Submersible lab

Thomas Roy/Union Leader Bill Miskoe, from Pittsfield, was an engineer with the 1972 group as they pose for photos during the 50 Years Under the Sea Brunch at Odiorne State Park for men who participated in UNH’s Engineering Design and Analysis Laboratory Habitat (EDALHAB) a submersible used for undersea research.

RYE — The EDALHAB, a 21-ton undersea habitat built in 1968 by six undergraduate engineering students at the University of New Hampshire, doesn’t look like an innovative research tool given today’s standards.

But in those days it was considered groundbreaking.

On Sunday, more than three-dozen gathered at the Seacoast Science Center to celebrate the research done off the Isles of Shoals 50 years ago where the underwater capsule is on permanent display.

The 8-foot wide and 12-foot long habitat was built from a tank and used for several years as an undergraduate laboratory. Up to four divers could live and work 30 to 50 feet beneath the water’s surface, for up to four days.

“It looks big on the outside, it is very small on the inside,” said Tom Glennon, who did research out of the habitat in 1971 as a senior at UNH.

Once completed in 1968, Lake Winnepesaukee became the spot used for trials at the depth of 50 feet.

Submersible lab

Thomas Roy/Union Leader Dr. Donald Allan Waterfield Jr, from Greenland started as a swim and scuba teacher at UNH, leading him to work with the project as he checks out the inside during the 50 Years Under the Sea Brunch for men who participated in UNH’s Engineering Design and Analysis Laboratory Habitat (EDALHAB) a submersible used for undersea research. The event was held at Odiorne State Park.

Submersible lab

Members from 1971 and 1972 pose for photos during the 50 Years Under the Sea Brunch held at Odiorne State Park for men who participated in UNH’s Engineering Design and Analysis Laboratory Habitat (EDALHAB), a submersible capsule used for undersea research.

The habitat allowed 20-minute dives every two hours without having to decompress, known as saturation diving. Any dive over 33 feet requires decompression.

The EDALHAB received support from Woods Hole Oceanographic Institution’s catamaran, Lulu, and became the nation’s first mobile habitat and laboratory system.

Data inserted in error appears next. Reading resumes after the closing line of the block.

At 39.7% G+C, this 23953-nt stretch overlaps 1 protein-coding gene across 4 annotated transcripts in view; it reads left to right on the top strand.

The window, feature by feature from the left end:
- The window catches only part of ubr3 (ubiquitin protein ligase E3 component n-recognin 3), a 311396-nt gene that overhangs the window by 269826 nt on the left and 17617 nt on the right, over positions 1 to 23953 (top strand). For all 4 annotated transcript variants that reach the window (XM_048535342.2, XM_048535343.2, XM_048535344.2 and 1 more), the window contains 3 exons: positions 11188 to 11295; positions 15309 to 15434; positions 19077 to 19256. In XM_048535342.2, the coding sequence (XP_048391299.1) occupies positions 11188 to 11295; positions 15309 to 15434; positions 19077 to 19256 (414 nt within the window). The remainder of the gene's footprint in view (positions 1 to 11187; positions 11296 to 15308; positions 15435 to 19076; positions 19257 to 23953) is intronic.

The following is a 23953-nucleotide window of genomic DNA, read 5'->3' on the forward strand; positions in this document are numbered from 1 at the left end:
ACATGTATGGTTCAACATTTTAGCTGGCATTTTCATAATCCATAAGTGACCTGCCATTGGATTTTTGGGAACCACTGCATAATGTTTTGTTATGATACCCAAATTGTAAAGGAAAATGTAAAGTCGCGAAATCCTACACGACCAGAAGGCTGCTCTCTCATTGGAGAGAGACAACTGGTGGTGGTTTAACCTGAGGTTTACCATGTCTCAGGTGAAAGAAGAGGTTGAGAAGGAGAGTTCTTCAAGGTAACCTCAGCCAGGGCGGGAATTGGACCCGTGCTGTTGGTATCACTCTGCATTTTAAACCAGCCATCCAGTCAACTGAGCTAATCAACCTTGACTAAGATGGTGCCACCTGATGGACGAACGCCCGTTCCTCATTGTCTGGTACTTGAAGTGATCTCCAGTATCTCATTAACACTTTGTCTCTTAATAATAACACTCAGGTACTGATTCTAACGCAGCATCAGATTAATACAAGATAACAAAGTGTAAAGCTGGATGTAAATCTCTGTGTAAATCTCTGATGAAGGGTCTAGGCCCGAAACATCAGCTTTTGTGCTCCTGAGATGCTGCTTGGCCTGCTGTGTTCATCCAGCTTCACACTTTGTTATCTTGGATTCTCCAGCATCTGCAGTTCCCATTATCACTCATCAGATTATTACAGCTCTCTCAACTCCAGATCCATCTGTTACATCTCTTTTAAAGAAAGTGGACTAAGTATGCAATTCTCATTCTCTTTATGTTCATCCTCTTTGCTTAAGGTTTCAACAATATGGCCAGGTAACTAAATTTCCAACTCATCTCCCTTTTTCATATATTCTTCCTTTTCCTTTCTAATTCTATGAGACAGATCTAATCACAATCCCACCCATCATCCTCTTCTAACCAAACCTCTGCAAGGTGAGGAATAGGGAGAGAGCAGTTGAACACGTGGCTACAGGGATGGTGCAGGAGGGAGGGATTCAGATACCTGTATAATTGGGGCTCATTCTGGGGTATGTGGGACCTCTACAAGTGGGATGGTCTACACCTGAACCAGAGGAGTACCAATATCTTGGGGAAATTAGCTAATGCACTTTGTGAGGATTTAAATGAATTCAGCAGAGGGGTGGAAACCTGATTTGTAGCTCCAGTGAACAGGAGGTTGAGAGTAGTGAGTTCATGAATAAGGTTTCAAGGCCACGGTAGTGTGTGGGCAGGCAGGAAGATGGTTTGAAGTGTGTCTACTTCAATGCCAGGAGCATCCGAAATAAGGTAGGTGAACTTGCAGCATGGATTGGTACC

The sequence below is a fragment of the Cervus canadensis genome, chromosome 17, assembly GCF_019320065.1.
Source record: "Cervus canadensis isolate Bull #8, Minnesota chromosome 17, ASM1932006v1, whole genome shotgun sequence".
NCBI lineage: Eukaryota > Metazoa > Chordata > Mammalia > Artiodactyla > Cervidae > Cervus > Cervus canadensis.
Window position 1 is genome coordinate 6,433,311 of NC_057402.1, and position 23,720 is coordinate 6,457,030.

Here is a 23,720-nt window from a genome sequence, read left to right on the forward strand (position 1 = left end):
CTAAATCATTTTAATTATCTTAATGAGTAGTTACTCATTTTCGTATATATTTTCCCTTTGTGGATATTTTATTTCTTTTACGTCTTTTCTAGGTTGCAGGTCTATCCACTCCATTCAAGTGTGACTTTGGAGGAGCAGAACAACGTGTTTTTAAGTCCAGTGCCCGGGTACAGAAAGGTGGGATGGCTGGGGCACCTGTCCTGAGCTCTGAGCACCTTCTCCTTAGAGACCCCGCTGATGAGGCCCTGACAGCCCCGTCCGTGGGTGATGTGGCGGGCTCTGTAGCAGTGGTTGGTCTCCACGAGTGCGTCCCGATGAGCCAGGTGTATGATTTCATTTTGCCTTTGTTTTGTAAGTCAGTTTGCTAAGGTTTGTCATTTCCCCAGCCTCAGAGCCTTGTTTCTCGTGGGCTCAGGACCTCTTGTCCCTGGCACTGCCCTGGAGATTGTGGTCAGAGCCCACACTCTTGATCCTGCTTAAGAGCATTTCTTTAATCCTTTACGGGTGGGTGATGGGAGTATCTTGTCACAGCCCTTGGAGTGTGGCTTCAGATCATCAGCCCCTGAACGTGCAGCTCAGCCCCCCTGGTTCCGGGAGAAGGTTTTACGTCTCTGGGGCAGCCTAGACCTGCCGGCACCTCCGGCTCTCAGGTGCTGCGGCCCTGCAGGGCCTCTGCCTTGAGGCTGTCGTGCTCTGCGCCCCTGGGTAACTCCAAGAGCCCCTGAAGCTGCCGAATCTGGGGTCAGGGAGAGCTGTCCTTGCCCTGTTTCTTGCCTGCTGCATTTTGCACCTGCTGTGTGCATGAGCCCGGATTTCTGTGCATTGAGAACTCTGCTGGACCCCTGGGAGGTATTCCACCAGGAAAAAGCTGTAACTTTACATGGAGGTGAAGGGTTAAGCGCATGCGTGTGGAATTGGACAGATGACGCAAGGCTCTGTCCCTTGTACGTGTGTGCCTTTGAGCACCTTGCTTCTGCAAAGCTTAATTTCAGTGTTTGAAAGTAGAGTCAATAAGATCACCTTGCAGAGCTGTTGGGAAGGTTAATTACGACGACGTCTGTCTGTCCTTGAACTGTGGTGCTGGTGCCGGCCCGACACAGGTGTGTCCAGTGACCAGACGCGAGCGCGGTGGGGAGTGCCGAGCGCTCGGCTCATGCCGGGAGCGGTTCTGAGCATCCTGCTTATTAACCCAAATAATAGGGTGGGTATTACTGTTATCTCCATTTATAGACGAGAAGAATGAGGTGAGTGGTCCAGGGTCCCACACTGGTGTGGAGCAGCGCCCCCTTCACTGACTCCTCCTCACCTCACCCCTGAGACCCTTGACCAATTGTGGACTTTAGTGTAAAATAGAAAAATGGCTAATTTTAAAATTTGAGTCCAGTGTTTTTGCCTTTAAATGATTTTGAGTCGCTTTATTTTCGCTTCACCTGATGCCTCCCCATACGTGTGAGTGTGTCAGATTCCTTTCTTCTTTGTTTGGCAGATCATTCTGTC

On the 1971 “mission” off the Isles of Shoals, Glennon, along with Erick Sawtelle, did research on dungeness crab farming located about 45 feet below the surface. Engineer Mark Hertel was also in the habitat for four days. Equipment was used to monitor the heart, respiration and oxygen consumption rates, according to a New Hampshire Sunday News article dated June 13, 1971.

The study on crabs from the West Coast was to see how they would interact with native species such as lobsters. The crabs, however, were never introduced to the water.

Sawtelle remembers not getting much sleep because of the hectic schedule and the conditions inside.

“It was 100% humidity all the time,” he recalled. “Nothing ever dried in there.”

The habitat was built using scrap, including two 275-gallon oil drums and railroad wheels.

The three needed to spend 11 hours in a decompression chamber after the mission, so they would not to get “the bends” or decompression sickness from exposure to increased pressure.

Glennon said the reunion was supposed to happen last year, but was postponed because of the COVID-19 pandemic.

“We just went full boar into this thing,” he said. “We trusted this and that it would not leak and the engineers were going to keep us alive. They just pumped in compressed air from the Lulu.”

Larry Harris, a retired UNH biology professor, helped oversee the project.

“It was very groundbreaking,” he said. “There had only been two U.S. habitat efforts up until that point.”

For several years, the EDALHAB was used by federal agencies in experiments off the Isles of Shoals, as well as the east coast of Florida, according to Union Leader archives.

The program helped launch the student project course for ocean engineering majors at UNH.

“It was a significant contribution to marine research,” Sawtelle said.

Much of the research is done with remote vessels nowadays, Glennon said.

“The period of underwater habitats has come and gone,” he said. “Everything is remotely operated. You don’t need a team on the ocean floor doing research or even oil exploration.”

In all, about 17 people involved in the project joined in on Sunday’s reunion.

Sawtelle said efforts are underway to restore and relocate the capsule. He joked about posting the space on Airbnb for overnight stays.

“We can have a sea Airbnb,” he joked.